2.3.3. Statistical Analyses
Analyzes were carried out using software XLSTAT-Pro version 2013.5.01. Data collected were analyzed using descriptive statistics and then subjected to analysis of variances. Duncan’s tests at the 5% level have been performed. Principal Component Analysis (PCA) and Ascending Hierarchical Clustering (AHC) were used to identify the different group of cultivars formed.
3.1. Descriptive Analysis of Biochemical Constituents of Dry Tubers
Results coming from nine samples analyzed in duplicate reveal small differences between the minimum and maximum values of the moisture, dry matter, ash, total sugar, fiber, starch, zinc and manganese contents. In opposite, these differences are significant for calcium, magnesium, iron, potassium and phosphorus. The highest are those between 77.15 ppm and 606.37 ppm for iron, and 1533.39 mg/100g to 3065.35 mg/100g for potassium (Table 2).
3.2. Descriptive Analysis of Physicochemical Constituents of Dried Cassava Leaves
Significant variations in the content of mineral constituents have been highlighted in the leaves of the cultivars studied (Table 3). The differences observed between the minimum and maximum values are very high for calcium, potassium and copper which are respectively 1360.60 mg/100g, 1350.56 mg/100g and 0.072 mg/kg. The coefficient of variation ranged from 15.77% to 54.18%. High variability was found in the physicochemical constituents of leaves.
Table 2. Descriptive analysis of chemical constituents of the dry tubers.
SD: Standard Deviation; CV: Coefficient of Variation (%).
Table 3. Descriptive analysis of chemical constituents of dried cassava leaves.
SD: Standard Deviation; CV: Coefficient of Variation (%).
3.3. Analysis of Variances of Physicochemical Characteristics of Cassava’s Dry Tubers
Highly significant differences were observed for four (4) of the parameters analyzed (Table 4). These characteristics enable to distinguish at least three (3) groups of cultivars. The water content and dry matter are not significant according to the Duncan test at 5%. The DVA2 cultivar has the lowest ash rate (4.23 g/100g) of all the cultivars studied. On the other hand, DVL2 has the highest ash content (8.32 g/100g) but the lowest in carbohydrates (53.63 g/100g). Cultivars PG1314 and BA0909 do not differ significantly from their carbohydrate contents. This is also the case for DVL12 and KA0303. The lowest levels of fiber (1.74 g/100g) and starch (28.93 g/100g) were observed in the cultivar DVL12. On the other hand, SB1366 has the highest starch content of the cultivars studied (31.05 g/100g).
Likewise, highly significant differences were observed for all the mineral elements (Table 5). The zinc content enabled to identify only two groups of cultivars, unlike the other constituents where there are at least six groups. The cultivars SB1366 and DVL12 statistically have the same calcium contents. High levels of calcium (340.95 mg/100g), magnesium (165.22 mg/100g), potassium (3064.09 mg/100g) and manganese (0.87 mg/100g) are observed in DVL2. For DVA2, the magnesium (83.89 mg/100g), potassium (1534.50 mg/100g) and zinc (0.76 mg/100g) contents are the lowest. Similarly, DVL12 has low levels of phosphorus (147.34 mg/100g) and zinc (0.77 mg/100g). There is no significant difference for zinc and manganese contents between the cultivars DVL22 and PG1314.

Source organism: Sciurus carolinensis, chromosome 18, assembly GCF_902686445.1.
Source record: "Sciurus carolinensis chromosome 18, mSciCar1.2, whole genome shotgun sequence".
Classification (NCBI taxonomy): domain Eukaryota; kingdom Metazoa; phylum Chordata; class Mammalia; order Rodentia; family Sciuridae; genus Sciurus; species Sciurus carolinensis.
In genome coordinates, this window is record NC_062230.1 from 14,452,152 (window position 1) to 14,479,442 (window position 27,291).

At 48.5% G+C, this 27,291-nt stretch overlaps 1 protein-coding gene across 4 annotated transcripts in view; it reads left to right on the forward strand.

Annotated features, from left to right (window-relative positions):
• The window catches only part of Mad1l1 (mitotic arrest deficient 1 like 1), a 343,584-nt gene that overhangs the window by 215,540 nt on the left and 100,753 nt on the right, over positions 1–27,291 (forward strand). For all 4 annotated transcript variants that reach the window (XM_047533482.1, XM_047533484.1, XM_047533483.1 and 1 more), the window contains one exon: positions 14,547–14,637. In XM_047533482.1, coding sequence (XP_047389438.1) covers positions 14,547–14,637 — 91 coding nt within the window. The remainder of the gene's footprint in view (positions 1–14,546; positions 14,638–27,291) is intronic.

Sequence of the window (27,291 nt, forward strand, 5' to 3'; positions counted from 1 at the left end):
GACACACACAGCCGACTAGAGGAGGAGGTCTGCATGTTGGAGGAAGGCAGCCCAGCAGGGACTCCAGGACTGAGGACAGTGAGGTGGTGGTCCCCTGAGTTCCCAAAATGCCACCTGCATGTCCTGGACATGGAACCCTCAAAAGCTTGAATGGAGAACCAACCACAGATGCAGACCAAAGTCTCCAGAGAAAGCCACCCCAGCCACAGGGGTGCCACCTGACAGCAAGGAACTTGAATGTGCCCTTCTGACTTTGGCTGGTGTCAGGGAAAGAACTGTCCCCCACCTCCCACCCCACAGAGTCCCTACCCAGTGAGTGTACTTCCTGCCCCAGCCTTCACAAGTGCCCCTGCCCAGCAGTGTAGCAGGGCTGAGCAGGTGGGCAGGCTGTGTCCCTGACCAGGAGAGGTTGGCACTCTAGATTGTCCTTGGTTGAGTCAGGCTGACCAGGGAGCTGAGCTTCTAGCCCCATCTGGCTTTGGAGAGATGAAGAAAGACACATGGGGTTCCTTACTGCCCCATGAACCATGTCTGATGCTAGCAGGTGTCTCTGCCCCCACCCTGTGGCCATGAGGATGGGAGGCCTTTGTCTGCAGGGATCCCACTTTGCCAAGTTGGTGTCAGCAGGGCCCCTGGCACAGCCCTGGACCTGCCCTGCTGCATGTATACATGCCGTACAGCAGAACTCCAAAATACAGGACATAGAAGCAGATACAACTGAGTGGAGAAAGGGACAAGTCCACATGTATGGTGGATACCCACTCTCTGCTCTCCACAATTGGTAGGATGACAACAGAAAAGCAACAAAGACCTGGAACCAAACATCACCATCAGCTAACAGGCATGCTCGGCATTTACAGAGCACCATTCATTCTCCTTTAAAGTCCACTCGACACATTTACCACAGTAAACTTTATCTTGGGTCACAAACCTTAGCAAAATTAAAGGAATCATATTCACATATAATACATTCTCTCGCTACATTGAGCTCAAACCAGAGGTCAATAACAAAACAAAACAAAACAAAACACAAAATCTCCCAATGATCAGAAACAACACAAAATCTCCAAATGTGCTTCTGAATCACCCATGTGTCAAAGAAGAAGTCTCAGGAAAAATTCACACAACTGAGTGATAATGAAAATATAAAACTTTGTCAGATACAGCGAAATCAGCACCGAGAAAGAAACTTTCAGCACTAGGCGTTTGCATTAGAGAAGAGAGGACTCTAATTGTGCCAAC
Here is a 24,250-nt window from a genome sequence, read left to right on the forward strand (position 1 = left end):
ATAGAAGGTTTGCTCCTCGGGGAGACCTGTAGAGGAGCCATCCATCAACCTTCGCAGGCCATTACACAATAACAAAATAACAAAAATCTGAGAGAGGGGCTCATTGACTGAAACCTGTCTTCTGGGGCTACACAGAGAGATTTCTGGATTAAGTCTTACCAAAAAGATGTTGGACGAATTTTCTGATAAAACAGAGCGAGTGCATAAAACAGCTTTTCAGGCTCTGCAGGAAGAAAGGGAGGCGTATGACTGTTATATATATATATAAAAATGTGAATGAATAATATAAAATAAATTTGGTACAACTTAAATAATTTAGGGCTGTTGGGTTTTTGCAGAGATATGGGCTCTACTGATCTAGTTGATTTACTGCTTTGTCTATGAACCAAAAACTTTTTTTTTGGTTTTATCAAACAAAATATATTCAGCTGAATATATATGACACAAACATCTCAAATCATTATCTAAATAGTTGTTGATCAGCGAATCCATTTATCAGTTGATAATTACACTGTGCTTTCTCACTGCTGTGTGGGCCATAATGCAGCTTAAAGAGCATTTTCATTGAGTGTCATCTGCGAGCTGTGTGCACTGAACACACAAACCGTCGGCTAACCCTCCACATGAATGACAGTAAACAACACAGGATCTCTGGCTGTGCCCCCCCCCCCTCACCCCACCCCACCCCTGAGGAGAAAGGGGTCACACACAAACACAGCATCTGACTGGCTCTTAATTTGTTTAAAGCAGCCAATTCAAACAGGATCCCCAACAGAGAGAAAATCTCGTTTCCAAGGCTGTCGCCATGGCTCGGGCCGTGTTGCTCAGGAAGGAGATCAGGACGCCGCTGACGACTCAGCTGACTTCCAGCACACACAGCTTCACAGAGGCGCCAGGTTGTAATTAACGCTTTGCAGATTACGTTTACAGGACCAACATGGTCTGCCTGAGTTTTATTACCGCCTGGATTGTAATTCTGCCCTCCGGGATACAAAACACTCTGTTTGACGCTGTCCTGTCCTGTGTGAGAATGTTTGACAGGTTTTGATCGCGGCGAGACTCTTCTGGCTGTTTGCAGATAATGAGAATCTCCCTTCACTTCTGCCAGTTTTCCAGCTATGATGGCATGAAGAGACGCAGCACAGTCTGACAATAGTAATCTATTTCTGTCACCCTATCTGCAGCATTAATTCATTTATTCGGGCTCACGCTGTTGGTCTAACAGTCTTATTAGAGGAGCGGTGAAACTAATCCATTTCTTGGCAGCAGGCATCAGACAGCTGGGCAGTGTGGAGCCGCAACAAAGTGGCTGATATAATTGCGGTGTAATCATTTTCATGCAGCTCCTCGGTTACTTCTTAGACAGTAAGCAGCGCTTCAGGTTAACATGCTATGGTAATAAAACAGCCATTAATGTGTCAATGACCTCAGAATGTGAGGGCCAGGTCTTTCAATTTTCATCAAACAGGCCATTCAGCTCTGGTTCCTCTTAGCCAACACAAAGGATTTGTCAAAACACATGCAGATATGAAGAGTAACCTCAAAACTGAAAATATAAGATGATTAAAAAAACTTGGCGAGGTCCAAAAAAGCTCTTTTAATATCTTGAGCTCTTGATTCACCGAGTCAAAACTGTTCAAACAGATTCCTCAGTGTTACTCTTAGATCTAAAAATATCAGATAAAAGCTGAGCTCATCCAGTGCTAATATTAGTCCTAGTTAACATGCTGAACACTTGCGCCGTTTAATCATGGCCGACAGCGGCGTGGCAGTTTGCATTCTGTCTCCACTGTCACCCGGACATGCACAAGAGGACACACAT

3.4. Analysis of Variances of the Chemical Constituents of Dried Cultivar Leaves
Highly significant differences were observed for all components (Table 6). Low levels of protein, phosphorus, potassium and copper have been observed in DVA2. The cultivars SB1366 and TL0101 have statistically the same protein contents. DVL22 has the highest phosphorus contents. DVL2, TL0101 and DVL12 have similar magnesium contents. The most discriminating contents are iron, calcium, potassium and copper. The calcium varies from 870.58 mg/100g for DVL12 to 2108.41 mg/100g for SB1366.
3.5. Variation in the Content of Hydrocyanic Acids in Fresh Leaves and Tubers
These contents are variable according to the cultivars (Table 7). They range from 10 to over 150 ppm in tubers. Cultivars SB1366, TL0101, DVL12 and PG1314 have the highest concentrations. While BA0909, DVL2, KA0303 and DVL22, have the average concentrations between 25 and 40 ppm. DVA2 is the least toxic cultivar. At the leaf level, the minimum concentrations are between 40 and 60 ppm for an average between 85 and 115 ppm. With the exception of cultivar BA0909, the concentrations of hydrocyanic acids in the leaves are high and vary from 85 to more than 150 ppm.
3.6. Structuring of Variability from the Physicochemical Constituents of the Leaves
Seven physicochemical characteristics were used to perform the principal component analysis (PCA) of the cultivars. The first three axes explain 83.09% of the overall variability. Six of the characteristics contribute for more than 18% to a given axe. The phosphorus and potassium contents are strongly represented on the first factorial axis. Calcium contributes to both axes 1 and 2. The protein and magnesium contents contribute to the second axe. Iron is strongly represented on the third factorial axe (Table 8).
Table 4. Analysis of variances of the biochemical components of dry tubers.
(1)DM: Dry Matter; (2)Carb: Carbohydrate. Values with same letters and in the same column are not significantly different according to the Duncan test at 0.05.
Table 5. Analysis of variances of the mineral constituents of dry tubers.